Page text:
HAPNAN is an innovative and exciting educational tool geared toward middle school students. It is a collaborative effort between the University of Florida (UF) Digital Worlds Institute and UF professor of Mechanical and Aerospace Engineering and Nanotechnology expert, Dr. Curtis Taylor. HapNan involves the merging of nanotechnology with haptics. The HapNan project incorporates the use of a haptic mouse and virtual reality computer program to create an interactive learning environment that has the potential to revolutionize the way that science is being taught within a classroom setting. Students who are able to work with the HapNan technology will be able to explore many abstract scientific concepts in a whole new way, through sight and touch. The Haptic mouse will allow students to actually feel surface textures of the objects they are seeing on the computer screen. Additionally, the new low-cost haptic mouse allows users to actually feel invisible forces (such as gravity, attraction, repulsion and resistance) thus making these concepts tangible. HapNan allows young students to more fully understand concepts such as the covalent bonds within a water molecule and the relationship between gravity and inertia at a variety of physical scales.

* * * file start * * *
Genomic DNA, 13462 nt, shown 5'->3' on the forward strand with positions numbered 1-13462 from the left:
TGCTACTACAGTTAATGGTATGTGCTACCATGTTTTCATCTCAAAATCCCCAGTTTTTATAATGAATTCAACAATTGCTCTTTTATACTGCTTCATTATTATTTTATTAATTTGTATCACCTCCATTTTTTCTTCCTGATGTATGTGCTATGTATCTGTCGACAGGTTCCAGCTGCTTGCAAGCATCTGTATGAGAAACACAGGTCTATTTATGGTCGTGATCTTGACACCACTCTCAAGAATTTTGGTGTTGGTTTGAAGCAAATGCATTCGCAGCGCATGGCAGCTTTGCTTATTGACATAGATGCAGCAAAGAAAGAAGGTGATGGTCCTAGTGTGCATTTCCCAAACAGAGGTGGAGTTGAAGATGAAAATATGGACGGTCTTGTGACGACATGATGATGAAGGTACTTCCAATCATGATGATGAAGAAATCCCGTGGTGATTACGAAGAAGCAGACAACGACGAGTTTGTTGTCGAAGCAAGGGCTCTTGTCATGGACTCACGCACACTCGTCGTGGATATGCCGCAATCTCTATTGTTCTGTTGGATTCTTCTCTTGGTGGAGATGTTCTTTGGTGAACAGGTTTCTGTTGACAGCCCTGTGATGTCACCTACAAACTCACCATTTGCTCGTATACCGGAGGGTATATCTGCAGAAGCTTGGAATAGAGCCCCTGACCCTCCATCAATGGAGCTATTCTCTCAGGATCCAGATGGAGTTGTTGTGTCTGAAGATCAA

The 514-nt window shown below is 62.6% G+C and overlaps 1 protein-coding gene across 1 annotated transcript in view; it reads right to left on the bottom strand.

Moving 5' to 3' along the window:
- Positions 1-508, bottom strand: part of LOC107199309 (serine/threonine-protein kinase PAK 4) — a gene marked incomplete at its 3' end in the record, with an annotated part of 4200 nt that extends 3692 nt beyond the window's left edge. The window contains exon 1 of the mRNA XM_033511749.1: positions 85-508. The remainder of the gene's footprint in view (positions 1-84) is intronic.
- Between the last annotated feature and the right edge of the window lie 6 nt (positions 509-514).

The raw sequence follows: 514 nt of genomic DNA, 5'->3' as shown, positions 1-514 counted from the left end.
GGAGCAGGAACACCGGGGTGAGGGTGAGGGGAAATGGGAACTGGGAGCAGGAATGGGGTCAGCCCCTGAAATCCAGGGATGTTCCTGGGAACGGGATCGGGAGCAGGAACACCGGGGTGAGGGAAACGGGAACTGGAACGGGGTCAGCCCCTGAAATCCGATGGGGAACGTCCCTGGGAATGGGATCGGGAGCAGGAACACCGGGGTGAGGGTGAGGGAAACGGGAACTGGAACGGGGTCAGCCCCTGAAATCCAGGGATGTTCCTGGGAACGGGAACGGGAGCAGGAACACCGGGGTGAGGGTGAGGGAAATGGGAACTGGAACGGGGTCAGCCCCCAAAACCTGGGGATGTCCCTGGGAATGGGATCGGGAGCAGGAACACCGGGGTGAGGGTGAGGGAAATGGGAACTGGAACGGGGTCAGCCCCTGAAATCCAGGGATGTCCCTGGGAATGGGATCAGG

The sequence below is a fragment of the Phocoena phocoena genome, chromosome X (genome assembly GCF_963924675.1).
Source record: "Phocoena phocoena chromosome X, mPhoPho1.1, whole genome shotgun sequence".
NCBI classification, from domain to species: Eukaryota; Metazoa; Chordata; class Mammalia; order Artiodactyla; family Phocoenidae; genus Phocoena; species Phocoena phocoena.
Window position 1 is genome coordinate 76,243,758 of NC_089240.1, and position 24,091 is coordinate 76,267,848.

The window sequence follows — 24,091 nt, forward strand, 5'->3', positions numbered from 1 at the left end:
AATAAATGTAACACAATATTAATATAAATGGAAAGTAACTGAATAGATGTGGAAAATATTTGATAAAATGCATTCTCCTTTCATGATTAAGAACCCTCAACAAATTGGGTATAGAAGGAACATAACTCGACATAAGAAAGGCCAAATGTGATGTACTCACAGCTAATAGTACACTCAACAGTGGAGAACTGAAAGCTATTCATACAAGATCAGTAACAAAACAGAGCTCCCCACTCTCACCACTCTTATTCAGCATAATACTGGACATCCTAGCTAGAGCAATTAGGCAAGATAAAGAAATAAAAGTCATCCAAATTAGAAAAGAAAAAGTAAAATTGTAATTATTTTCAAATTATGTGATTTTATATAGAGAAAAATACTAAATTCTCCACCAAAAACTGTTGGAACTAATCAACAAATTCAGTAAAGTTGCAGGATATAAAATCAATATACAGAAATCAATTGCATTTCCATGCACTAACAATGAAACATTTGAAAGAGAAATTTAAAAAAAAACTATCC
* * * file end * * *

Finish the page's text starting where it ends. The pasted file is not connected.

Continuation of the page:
The HAPNAN project is currently comprised of 11 game-like levels that cover physical scales ranging from the Planetary through Celluar down to the Nano and Atomic domains. Built into the program is a quiz system that will allow individual instructors the ability to gauge and assess how much information each student is retaining after exploring each level. HAPNAN’s built-in lesson plans will be geared toward specific parameters and approved curriculum, giving it the potential to be an influential tool within any classroom and significantly changing the way in which science education is approached.
HAPNAN is currently still in the developmental phase, with progress being made every day in refining the Haptic systems as well as improving the user interface. User testing is slated to begin in late Spring 2012.